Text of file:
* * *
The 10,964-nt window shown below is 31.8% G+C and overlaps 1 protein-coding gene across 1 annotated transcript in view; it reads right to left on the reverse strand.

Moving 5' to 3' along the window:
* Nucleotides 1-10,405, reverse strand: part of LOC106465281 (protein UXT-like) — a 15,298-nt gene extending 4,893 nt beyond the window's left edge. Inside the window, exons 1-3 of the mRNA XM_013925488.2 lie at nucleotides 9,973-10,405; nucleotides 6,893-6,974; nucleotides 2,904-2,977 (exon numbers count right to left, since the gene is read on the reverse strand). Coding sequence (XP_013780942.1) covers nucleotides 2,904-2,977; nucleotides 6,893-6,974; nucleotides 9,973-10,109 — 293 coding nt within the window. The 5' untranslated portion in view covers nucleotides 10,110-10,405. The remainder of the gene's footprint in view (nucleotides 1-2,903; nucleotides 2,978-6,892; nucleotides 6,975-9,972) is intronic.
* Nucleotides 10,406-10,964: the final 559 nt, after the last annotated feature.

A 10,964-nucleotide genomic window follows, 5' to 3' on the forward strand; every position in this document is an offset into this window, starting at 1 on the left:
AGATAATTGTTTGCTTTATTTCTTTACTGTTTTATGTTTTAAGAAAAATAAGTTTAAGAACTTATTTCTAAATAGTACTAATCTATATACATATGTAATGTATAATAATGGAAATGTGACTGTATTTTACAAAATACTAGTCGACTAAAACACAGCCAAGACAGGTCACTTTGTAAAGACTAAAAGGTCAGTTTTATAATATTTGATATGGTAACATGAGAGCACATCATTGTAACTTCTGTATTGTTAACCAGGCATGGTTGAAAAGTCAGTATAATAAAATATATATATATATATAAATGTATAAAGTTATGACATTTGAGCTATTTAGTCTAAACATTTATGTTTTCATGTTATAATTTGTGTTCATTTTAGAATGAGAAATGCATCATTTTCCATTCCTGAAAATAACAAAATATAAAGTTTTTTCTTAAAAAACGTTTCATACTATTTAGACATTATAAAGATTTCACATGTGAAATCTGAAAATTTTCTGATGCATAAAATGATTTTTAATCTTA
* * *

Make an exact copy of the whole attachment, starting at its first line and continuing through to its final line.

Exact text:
The 10,964-nt window shown below is 31.8% G+C and overlaps 1 protein-coding gene across 1 annotated transcript in view; it reads right to left on the reverse strand.

Moving 5' to 3' along the window:
* Nucleotides 1-10,405, reverse strand: part of LOC106465281 (protein UXT-like) — a 15,298-nt gene extending 4,893 nt beyond the window's left edge. Inside the window, exons 1-3 of the mRNA XM_013925488.2 lie at nucleotides 9,973-10,405; nucleotides 6,893-6,974; nucleotides 2,904-2,977 (exon numbers count right to left, since the gene is read on the reverse strand). Coding sequence (XP_013780942.1) covers nucleotides 2,904-2,977; nucleotides 6,893-6,974; nucleotides 9,973-10,109 — 293 coding nt within the window. The 5' untranslated portion in view covers nucleotides 10,110-10,405. The remainder of the gene's footprint in view (nucleotides 1-2,903; nucleotides 2,978-6,892; nucleotides 6,975-9,972) is intronic.
* Nucleotides 10,406-10,964: the final 559 nt, after the last annotated feature.

A 10,964-nucleotide genomic window follows, 5' to 3' on the forward strand; every position in this document is an offset into this window, starting at 1 on the left:
AGATAATTGTTTGCTTTATTTCTTTACTGTTTTATGTTTTAAGAAAAATAAGTTTAAGAACTTATTTCTAAATAGTACTAATCTATATACATATGTAATGTATAATAATGGAAATGTGACTGTATTTTACAAAATACTAGTCGACTAAAACACAGCCAAGACAGGTCACTTTGTAAAGACTAAAAGGTCAGTTTTATAATATTTGATATGGTAACATGAGAGCACATCATTGTAACTTCTGTATTGTTAACCAGGCATGGTTGAAAAGTCAGTATAATAAAATATATATATATATATAAATGTATAAAGTTATGACATTTGAGCTATTTAGTCTAAACATTTATGTTTTCATGTTATAATTTGTGTTCATTTTAGAATGAGAAATGCATCATTTTCCATTCCTGAAAATAACAAAATATAAAGTTTTTTCTTAAAAAACGTTTCATACTATTTAGACATTATAAAGATTTCACATGTGAAATCTGAAAATTTTCTGATGCATAAAATGATTTTTAATCTTA